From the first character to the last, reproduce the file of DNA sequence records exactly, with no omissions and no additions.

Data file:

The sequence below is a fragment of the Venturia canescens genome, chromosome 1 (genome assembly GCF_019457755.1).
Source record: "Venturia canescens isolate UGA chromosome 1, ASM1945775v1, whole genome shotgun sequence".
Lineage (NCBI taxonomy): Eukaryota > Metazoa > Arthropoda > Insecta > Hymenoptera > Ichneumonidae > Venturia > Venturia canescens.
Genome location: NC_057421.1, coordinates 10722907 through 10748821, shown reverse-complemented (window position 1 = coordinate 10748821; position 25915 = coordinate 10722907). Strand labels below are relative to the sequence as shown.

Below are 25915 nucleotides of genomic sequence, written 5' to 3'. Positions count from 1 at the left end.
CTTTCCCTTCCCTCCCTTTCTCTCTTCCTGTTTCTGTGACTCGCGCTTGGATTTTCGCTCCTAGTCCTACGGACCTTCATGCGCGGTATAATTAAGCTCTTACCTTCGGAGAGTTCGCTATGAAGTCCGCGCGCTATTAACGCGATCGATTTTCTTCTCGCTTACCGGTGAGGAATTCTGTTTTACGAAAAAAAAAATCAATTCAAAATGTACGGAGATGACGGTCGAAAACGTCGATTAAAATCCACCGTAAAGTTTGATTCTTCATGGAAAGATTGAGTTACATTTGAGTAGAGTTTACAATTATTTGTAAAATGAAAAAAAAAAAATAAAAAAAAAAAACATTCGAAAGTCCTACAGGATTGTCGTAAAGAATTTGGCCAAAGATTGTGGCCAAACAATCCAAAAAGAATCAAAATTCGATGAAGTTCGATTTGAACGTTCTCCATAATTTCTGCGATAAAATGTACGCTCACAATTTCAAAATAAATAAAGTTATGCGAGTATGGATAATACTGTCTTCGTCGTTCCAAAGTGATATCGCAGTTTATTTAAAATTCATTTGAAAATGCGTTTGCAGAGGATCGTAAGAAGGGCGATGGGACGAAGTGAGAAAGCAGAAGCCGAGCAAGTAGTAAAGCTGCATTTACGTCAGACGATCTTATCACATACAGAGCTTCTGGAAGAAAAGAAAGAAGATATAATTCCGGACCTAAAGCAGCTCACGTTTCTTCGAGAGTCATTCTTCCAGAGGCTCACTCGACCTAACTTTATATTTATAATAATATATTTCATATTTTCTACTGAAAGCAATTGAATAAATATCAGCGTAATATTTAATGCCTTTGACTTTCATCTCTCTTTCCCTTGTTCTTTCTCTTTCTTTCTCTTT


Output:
The sequence below is a fragment of the Venturia canescens genome, chromosome 1 (genome assembly GCF_019457755.1).
Source record: "Venturia canescens isolate UGA chromosome 1, ASM1945775v1, whole genome shotgun sequence".
Lineage (NCBI taxonomy): Eukaryota > Metazoa > Arthropoda > Insecta > Hymenoptera > Ichneumonidae > Venturia > Venturia canescens.
Genome location: NC_057421.1, coordinates 10722907 through 10748821, shown reverse-complemented (window position 1 = coordinate 10748821; position 25915 = coordinate 10722907). Strand labels below are relative to the sequence as shown.

Below are 25915 nucleotides of genomic sequence, written 5' to 3'. Positions count from 1 at the left end.
CTTTCCCTTCCCTCCCTTTCTCTCTTCCTGTTTCTGTGACTCGCGCTTGGATTTTCGCTCCTAGTCCTACGGACCTTCATGCGCGGTATAATTAAGCTCTTACCTTCGGAGAGTTCGCTATGAAGTCCGCGCGCTATTAACGCGATCGATTTTCTTCTCGCTTACCGGTGAGGAATTCTGTTTTACGAAAAAAAAAATCAATTCAAAATGTACGGAGATGACGGTCGAAAACGTCGATTAAAATCCACCGTAAAGTTTGATTCTTCATGGAAAGATTGAGTTACATTTGAGTAGAGTTTACAATTATTTGTAAAATGAAAAAAAAAAAATAAAAAAAAAAAACATTCGAAAGTCCTACAGGATTGTCGTAAAGAATTTGGCCAAAGATTGTGGCCAAACAATCCAAAAAGAATCAAAATTCGATGAAGTTCGATTTGAACGTTCTCCATAATTTCTGCGATAAAATGTACGCTCACAATTTCAAAATAAATAAAGTTATGCGAGTATGGATAATACTGTCTTCGTCGTTCCAAAGTGATATCGCAGTTTATTTAAAATTCATTTGAAAATGCGTTTGCAGAGGATCGTAAGAAGGGCGATGGGACGAAGTGAGAAAGCAGAAGCCGAGCAAGTAGTAAAGCTGCATTTACGTCAGACGATCTTATCACATACAGAGCTTCTGGAAGAAAAGAAAGAAGATATAATTCCGGACCTAAAGCAGCTCACGTTTCTTCGAGAGTCATTCTTCCAGAGGCTCACTCGACCTAACTTTATATTTATAATAATATATTTCATATTTTCTACTGAAAGCAATTGAATAAATATCAGCGTAATATTTAATGCCTTTGACTTTCATCTCTCTTTCCCTTGTTCTTTCTCTTTCTTTCTCTTT